How long does it take to get rid of medial epichondylitis, also known as golfer’s elbow?

I developed a case of medial epichondylitis (golfer’s elbow) after doing high reps, low weights, with a close-grip on a cable pull-down (palms facing each other).

The discomfort initially wasn’t that great, and I actually continued working out full-force with rows and even doing chin-ups and neutral-grip pull-ups with full body weight.

Over the next few weeks the discomfort morphed into pain—not sharp pain but a strong dull pain, if that makes any sense.

I realized I had medial epichondylitis—couldn’t deny it any longer. It’s called golfer’s elbow because it happens a lot to golfers, but one need not be a golfer to get medial epichondylitis.

This is an inflammation of the tendon on the inside of the elbow. I went to an orthopedic doctor to see what she had to say, and she diagnosed it as medial epichondylitis.

She told me to avoid strength training exercises that aggravate it. She gave me a wrist brace to wear at night to prevent wrist movement, explaining that the problem is linked to wrist action.

She also said take an anti-inflammatory, ice the elbow, and over the next 3-4 months, it will heal.

A Mr. Olympia bodybuilding champion told me something a bit different.

At the time, I was editor of a fitness magazine that he contributed a column to, so that’s how I knew him.

He said to strengthen the wrists by doing wrists rolls, because this would strengthen the forearm muscles, which tie into elbow function: Strong wrists mean strong elbows.

Wrist roll with a dumbbell. Shutterstock/Philip Date

I wore the brace most nights (I’d sometimes forget); avoided offending activities; initially took an anti-inflammatory but stopped; and did the wrist rolls.

I also did what has proven to be very effective at healing my past tendon injuries (I’ve always lifted weights), and that is to (believe it or not) perform the offending activities but with a very light resistance—not enough to induce discomfort.

Chin-ups and neutral-grip pull-ups were out, but standard pull-ups were in, as these didn’t cause pain.

However, I did, with very light weight, close-grip pull-downs, plus biceps curls and rows. There was only slight improvement over the next 3-4 months.

I eventually stopped doing the wrist rolls, mainly because I kept forgetting to do them.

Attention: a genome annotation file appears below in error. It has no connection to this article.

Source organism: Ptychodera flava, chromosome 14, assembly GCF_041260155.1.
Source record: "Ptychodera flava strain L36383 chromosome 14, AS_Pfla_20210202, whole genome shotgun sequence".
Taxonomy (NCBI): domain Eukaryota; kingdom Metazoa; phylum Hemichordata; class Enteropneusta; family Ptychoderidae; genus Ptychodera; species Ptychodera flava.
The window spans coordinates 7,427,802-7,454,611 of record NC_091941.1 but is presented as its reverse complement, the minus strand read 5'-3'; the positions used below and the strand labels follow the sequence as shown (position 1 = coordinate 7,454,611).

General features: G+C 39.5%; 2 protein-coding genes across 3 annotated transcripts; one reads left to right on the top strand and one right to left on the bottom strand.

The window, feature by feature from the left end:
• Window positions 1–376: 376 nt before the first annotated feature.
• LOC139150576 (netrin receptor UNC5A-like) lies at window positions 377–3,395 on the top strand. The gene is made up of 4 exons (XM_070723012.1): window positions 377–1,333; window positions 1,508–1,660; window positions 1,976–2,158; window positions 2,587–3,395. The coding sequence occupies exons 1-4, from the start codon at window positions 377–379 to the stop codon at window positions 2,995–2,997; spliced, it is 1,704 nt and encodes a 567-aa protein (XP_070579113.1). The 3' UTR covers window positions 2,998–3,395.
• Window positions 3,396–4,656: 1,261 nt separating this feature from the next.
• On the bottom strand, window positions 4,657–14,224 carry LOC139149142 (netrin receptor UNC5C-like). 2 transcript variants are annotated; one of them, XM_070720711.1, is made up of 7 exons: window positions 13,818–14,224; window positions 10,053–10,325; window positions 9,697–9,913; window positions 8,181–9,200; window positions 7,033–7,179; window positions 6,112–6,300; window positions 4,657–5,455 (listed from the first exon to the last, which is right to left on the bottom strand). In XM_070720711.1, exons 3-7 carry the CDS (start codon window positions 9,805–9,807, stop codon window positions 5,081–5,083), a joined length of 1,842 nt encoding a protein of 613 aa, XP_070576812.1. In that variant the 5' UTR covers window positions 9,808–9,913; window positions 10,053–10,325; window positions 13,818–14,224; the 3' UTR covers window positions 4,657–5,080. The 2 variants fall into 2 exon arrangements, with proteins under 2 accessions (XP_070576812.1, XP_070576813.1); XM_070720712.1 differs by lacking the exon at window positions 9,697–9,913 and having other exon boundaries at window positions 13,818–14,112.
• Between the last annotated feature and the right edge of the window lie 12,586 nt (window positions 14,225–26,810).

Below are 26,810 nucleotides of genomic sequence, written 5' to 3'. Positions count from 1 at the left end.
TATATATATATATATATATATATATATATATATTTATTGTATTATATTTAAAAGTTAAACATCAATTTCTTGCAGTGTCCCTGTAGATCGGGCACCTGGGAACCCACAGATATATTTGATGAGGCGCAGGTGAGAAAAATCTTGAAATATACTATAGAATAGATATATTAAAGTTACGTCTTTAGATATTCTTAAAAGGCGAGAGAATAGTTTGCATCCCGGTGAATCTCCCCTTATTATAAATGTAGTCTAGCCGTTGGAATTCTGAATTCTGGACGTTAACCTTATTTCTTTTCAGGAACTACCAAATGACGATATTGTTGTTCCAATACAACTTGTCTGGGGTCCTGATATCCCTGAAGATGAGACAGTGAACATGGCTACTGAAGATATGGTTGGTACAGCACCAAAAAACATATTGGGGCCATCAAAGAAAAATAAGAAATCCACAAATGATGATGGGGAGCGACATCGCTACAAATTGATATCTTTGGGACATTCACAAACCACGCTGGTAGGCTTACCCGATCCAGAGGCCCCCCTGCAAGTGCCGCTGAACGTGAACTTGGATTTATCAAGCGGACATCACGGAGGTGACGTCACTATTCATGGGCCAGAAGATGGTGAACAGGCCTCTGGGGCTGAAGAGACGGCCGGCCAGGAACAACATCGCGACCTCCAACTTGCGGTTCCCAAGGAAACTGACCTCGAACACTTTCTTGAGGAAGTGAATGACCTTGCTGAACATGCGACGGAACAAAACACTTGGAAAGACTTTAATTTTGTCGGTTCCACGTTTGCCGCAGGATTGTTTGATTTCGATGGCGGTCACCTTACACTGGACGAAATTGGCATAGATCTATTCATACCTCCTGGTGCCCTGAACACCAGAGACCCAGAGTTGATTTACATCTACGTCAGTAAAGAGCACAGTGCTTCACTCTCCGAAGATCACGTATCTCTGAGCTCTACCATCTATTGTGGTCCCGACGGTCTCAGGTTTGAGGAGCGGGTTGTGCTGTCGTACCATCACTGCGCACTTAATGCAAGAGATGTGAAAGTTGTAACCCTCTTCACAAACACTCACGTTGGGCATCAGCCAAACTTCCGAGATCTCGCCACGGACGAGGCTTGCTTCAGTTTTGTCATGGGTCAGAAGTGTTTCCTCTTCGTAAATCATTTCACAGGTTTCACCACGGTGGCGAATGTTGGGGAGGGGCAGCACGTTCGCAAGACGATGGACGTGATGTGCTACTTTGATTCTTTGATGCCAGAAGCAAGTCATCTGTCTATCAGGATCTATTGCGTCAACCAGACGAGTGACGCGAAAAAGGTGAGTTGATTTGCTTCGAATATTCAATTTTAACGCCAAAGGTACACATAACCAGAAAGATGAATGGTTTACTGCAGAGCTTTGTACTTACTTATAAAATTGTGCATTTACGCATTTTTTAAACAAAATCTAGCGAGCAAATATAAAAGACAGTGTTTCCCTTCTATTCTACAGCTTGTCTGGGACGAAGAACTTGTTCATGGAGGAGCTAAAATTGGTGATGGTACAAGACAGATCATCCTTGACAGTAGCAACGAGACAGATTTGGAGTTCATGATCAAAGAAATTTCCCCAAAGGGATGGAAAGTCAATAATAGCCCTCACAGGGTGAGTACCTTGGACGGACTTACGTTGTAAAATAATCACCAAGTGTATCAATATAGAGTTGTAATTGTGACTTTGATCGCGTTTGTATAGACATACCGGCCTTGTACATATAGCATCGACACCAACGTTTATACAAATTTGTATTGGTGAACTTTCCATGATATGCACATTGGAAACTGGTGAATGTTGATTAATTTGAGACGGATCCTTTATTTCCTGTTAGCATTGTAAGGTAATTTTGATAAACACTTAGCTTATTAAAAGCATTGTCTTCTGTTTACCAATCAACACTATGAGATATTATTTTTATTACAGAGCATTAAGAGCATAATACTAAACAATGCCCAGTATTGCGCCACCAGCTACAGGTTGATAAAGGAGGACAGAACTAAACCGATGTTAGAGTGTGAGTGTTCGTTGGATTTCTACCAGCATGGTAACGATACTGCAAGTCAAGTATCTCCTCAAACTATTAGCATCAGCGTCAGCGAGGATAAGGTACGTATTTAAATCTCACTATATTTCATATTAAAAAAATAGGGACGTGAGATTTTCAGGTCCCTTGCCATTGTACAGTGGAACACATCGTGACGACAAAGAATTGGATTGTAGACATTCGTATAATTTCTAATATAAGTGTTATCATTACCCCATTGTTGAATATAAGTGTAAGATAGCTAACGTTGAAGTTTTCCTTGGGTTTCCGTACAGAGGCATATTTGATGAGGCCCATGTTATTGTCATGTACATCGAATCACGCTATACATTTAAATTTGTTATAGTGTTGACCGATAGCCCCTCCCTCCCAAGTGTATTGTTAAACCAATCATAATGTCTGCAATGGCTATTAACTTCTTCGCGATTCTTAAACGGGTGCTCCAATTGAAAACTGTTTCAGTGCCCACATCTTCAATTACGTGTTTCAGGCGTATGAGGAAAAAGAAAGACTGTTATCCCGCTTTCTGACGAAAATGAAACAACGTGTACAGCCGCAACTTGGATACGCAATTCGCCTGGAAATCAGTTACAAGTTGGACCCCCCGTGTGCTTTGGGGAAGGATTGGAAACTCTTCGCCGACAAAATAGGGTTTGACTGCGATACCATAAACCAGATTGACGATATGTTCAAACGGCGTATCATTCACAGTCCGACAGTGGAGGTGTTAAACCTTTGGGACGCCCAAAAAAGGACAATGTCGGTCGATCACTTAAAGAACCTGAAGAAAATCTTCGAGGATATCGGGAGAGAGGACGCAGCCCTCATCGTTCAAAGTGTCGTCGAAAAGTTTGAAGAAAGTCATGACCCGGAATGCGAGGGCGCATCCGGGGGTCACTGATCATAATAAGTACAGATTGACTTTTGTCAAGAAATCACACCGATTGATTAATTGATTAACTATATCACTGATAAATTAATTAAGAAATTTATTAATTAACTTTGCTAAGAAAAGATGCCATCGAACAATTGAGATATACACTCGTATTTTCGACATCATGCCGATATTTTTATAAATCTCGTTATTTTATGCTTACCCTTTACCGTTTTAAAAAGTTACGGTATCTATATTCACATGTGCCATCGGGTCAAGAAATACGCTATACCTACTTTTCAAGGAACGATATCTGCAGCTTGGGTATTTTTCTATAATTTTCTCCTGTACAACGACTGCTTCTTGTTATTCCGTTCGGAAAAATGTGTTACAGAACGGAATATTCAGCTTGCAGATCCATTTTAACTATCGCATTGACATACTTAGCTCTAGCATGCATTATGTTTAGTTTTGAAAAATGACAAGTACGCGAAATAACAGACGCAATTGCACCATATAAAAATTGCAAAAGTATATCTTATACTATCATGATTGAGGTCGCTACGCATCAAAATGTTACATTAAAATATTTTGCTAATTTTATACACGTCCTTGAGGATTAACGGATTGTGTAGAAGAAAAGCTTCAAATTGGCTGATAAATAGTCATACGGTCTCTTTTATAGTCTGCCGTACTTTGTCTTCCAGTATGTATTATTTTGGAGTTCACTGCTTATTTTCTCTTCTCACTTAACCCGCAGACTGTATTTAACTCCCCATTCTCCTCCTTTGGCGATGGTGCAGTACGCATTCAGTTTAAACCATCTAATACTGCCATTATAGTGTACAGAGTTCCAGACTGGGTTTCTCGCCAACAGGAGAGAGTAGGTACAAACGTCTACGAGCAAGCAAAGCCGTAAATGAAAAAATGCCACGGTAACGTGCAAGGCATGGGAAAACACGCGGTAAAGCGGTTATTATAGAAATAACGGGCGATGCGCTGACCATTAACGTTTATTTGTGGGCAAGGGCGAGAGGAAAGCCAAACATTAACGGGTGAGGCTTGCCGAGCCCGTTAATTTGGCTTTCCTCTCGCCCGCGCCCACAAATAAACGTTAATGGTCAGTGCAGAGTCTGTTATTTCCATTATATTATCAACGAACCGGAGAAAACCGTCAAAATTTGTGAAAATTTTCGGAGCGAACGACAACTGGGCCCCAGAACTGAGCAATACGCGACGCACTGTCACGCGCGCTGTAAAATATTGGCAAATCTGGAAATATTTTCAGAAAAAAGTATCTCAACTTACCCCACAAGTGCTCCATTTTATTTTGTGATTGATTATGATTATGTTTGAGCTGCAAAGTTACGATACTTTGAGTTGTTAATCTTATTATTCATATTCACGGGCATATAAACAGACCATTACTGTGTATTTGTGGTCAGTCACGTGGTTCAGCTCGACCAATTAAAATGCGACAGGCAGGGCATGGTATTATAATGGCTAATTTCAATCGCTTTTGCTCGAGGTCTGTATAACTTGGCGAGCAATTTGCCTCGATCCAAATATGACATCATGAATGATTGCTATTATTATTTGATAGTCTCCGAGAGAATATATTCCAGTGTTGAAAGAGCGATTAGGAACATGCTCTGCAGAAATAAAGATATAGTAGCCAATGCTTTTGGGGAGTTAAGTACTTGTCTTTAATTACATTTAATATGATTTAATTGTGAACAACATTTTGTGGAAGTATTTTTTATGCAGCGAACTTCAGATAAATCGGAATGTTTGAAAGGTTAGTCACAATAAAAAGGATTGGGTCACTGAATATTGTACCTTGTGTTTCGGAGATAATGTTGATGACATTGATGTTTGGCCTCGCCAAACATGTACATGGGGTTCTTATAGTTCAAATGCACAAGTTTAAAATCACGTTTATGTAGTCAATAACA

Then I injured my fingers rock-wall climbing (not acutely, but over a period of several climbing sessions, I strained them).

Unexpected Cure for Golfer’s Elbow

Treatment for this was a special way of using a hand grip device, which of course, strengthens the wrists and forearms. I did this over the next six weeks, healing the injury.

Hand grip device

How I Did the Hand Grip Exercise

  • The tension should allow you to easily close the handles all the way.
  • When opening or releasing the handles, take 8 to 10 seconds. No quicker. Count the seconds as you SLOWLY open.
  • Close at normal speed.
  • Slowly open again for 8-10 seconds, and repeat for 10 to 12 reps.
  • Rest a few minutes; repeat for two more SETS.
  • Do this daily.

Not long after, I became aware that the medial epichondylitis didn’t seem to be as bad. I just didn’t feel it as much, and slightly increased the weight on the offending activities.

There was no discomfort, but I could sense that if I were to go all-out on these activities, I’d feel the golfer’s elbow.

Over several weeks, I gradually increased resistance, and with each increase, did not feel the golfer’s elbow.

I’d perform the offending activities three times a week at the conclusion of weight workouts.

Eventually, the resistance was at a point where it began slightly taxing me (still no golfer’s elbow pain), and not long after, I dropped it down to twice a week, since the resistance was now heavy enough to qualify as a mild work set.

This improvement continues. The resistance is nowhere near what would be a true work set for me (I like to go heavy for an 8-12 rep max), but it’s heavy enough to induce a feeling of some work, albeit mild.

I expect to continue increasing this weight incrementally, so that eventually, I’m doing an 8-12 RM.

So how long have I had medial epichondylitis or golfer’s elbow? A year and a half.

That stinks. But I anticipate full recovery, finally, and look forward to blasting out those chin-ups.

Edit: I have fully recovered from golfer’s elbow and have no pain deadlifting very heavy weight or doing pull-ups/chin-ups.

Lorra Garrick is a former personal trainer certified through the American Council on Exercise. At Bally Total Fitness she trained women and men of all ages for fat loss, muscle building, fitness and improved health. 



Top image: Shutterstock/KDdesignphoto